Keywords: Chiang Mai Initiative Multilateralization, Independent Surveillance Unit, financial cooperation, policy cooperation
JEL: E44
  • The Keynesian Method, Complexity, and the Training of Economists
Date: 2010
By: David Colander
URL: http://d.repec.org/n?u=RePEc:mdl:mdlpap:1035&r=mac
  • The unemployment challenge in Europe..
Date: 2010
By: Nickell, Steven J
URL: http://d.repec.org/n?u=RePEc:ner:oxford:http://economics.ouls.ox.ac.uk/14926/&r=mac
  • Applying the Lessons of Asia: The IMF’s Crisis Management Strategy in 2008
Date: 2010
By: Shinji Takagi (Asian Development Bank Institute)
URL: http://d.repec.org/n?u=RePEc:eab:macroe:2322&r=mac
The paper examines the recent European crisis management programs of the International Monetary Fund (IMF) to see how the lessons of Asia were applied. Compared to the Asian programs of 1997, the European programs of 2008 were better funded and their structural conditionality more focused. Other than these, the overall thrust of the programs was similar: fiscal and monetary tightening, coupled with banking reforms. The real difference, however, was not so much about content but about philosophy. Relative to the Asian programs, the European programs were characterized by more emphasis on ownership, greater collaboration among stakeholders, more realistic assumptions and greater transparency about the risks and the logic of policy actions, and more built-in flexibility of targets and policy options. This approach to crisis management, foreshadowing the major reform of conditionality in March 2009, incorporated the changes t hat had been made since the Asian crisis in the IMF’s policies and procedures to manage capital account crises more effectively. Despite these recent changes in the way the IMF does its business, Asia appears to remain unengaged. The lesson Asia should draw from Europe is that it should build a strong regional institution to complement, and catalyze the involvement of, the IMF. Only then can the lessons learned in Asia over 10 years ago be applied back in Asia to benefit its own people.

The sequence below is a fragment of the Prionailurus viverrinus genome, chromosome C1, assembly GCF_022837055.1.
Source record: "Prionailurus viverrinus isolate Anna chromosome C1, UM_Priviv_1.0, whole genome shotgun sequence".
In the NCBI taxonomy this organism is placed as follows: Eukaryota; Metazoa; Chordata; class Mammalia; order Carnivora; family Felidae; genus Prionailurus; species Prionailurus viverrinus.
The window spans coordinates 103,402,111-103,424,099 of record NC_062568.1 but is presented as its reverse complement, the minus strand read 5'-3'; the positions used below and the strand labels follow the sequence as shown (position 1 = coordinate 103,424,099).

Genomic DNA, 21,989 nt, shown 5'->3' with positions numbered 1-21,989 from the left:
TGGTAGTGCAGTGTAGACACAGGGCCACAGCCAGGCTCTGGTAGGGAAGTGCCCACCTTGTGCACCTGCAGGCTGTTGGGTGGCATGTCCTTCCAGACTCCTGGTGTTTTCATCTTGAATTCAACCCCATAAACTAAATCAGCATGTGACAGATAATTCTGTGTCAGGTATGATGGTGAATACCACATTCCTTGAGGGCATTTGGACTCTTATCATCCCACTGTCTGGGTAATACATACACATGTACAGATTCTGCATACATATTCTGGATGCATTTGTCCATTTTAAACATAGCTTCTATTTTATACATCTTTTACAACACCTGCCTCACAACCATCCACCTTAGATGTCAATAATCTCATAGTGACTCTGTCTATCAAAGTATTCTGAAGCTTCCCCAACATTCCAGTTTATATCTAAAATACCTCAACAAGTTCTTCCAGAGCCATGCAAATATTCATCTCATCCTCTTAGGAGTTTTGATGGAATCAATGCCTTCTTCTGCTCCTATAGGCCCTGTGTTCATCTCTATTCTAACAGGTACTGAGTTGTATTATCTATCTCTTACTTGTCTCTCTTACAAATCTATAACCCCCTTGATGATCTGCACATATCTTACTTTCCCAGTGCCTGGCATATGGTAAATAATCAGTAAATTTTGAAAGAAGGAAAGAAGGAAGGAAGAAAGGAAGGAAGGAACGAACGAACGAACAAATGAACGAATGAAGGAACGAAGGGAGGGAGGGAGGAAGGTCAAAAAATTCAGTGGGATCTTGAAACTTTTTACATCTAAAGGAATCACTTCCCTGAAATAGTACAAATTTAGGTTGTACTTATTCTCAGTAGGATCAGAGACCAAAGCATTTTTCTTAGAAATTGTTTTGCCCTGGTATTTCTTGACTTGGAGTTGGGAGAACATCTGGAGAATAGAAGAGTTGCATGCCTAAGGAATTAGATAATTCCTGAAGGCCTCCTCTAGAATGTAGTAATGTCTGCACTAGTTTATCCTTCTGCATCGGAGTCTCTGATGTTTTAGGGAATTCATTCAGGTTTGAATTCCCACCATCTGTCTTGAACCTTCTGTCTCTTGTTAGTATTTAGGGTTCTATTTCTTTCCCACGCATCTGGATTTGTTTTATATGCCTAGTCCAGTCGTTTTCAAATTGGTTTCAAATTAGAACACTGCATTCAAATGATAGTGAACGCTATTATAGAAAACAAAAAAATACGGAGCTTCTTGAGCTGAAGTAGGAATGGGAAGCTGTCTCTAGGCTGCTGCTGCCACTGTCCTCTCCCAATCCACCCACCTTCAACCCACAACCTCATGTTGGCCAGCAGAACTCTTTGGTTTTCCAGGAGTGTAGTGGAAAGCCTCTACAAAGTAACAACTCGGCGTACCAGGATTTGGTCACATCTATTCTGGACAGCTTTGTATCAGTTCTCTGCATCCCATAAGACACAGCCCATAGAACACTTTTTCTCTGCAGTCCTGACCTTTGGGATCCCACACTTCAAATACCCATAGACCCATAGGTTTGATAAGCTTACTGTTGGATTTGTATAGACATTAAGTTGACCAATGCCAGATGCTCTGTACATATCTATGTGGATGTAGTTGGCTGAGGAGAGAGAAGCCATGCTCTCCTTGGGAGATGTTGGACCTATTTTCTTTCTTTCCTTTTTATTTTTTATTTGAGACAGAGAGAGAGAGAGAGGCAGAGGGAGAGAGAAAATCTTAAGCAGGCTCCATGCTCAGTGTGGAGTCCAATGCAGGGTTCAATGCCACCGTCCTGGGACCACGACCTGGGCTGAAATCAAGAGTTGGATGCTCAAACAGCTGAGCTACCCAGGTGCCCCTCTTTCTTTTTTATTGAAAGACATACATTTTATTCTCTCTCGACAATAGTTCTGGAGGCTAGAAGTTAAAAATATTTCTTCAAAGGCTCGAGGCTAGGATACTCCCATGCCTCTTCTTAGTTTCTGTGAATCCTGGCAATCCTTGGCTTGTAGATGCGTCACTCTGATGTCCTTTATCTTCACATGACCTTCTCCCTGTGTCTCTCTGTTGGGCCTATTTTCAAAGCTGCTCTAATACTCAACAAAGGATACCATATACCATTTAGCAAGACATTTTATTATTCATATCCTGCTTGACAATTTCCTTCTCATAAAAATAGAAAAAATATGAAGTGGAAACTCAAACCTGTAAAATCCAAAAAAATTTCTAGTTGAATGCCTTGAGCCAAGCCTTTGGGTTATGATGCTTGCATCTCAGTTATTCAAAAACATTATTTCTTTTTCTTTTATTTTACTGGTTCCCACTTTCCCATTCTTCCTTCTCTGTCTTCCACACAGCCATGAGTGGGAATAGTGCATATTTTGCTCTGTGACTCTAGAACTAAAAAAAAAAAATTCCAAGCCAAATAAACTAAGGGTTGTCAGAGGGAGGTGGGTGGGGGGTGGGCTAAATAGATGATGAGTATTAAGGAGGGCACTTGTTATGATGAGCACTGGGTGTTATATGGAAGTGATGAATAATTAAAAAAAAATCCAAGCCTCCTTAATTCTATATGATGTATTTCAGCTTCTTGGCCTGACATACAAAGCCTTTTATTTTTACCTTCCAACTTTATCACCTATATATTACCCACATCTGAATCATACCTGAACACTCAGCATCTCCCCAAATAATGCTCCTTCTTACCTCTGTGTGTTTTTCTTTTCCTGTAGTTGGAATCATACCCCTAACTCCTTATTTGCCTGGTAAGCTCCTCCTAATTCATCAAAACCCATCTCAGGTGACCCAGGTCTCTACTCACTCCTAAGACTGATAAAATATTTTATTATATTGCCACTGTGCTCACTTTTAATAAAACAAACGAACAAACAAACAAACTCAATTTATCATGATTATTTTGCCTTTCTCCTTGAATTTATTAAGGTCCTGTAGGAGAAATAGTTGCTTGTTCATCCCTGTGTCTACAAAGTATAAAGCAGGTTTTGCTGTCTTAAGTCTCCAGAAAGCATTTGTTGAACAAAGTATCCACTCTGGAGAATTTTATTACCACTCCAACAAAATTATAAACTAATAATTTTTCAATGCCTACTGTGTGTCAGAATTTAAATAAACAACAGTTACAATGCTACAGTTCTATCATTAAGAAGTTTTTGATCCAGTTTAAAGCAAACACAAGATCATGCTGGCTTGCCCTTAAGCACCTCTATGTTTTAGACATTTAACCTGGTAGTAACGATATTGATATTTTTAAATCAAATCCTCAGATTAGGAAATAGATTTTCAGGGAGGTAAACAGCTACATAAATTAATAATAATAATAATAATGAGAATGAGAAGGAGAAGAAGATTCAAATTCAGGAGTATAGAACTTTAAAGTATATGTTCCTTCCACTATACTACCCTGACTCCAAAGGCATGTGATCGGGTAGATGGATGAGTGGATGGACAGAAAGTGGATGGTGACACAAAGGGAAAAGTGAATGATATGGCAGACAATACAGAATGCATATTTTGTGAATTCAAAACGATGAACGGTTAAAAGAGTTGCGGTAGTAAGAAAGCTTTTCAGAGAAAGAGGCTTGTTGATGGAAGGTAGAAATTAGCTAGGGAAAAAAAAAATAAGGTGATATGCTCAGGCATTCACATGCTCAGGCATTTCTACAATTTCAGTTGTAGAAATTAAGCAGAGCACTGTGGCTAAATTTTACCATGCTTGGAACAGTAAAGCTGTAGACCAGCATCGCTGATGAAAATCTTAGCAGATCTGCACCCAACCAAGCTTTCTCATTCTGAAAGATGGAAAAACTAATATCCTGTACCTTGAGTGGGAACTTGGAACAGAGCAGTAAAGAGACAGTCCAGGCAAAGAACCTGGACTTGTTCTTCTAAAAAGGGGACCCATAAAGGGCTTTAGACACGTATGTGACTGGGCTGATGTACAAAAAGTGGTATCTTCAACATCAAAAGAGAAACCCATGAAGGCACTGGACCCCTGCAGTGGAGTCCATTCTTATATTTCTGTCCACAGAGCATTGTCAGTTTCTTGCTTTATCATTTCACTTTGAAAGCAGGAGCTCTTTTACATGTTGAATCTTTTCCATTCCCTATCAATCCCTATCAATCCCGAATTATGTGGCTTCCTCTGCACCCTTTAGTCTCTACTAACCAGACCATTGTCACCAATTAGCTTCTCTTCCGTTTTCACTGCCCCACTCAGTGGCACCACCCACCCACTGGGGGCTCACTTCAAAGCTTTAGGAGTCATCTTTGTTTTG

Keywords: IMF, European crisis management programs, Asia
JEL: E65
  • Quantitative Analysis of Health Insurance Reform: Separating Community Rating from Income Redistribution
Date: 2010-10-23
By: Pashchenko, Svetlana
Porapakkarm, Ponpoje
URL: http://d.repec.org/n?u=RePEc:pra:mprapa:26158&r=mac
Two key components of the upcoming health reform are a reorganization of the individual health insurance market and an increase in income redistribution in the economy. Which component contributes more to the welfare outcome of the reform? We address this question by constructing a general equilibrium life cycle model that incorporates both medical expenses and labor income risks. We replicate the key features of the current health insurance system in the U.S. and calibrate the model using the Medical Expenditures Panel Survey dataset. We find that the reform decreases the number of uninsured more than four times. It also brings significant welfare gains equivalent to almost one percent of the annual consumption. However, these welfare gains mostly come from the redistributive measures embedded in the reform. If the reform only reorganizes the individual market, introduces individual mandates but does not include any inco me-based transfers, the welfare gains are much smaller. This result is mostly driven by the fact that most uninsured people have low income. High burdens of health insurance premiums for this group are relieved disproportionately more by income-based measures than by the new rules in the individual market.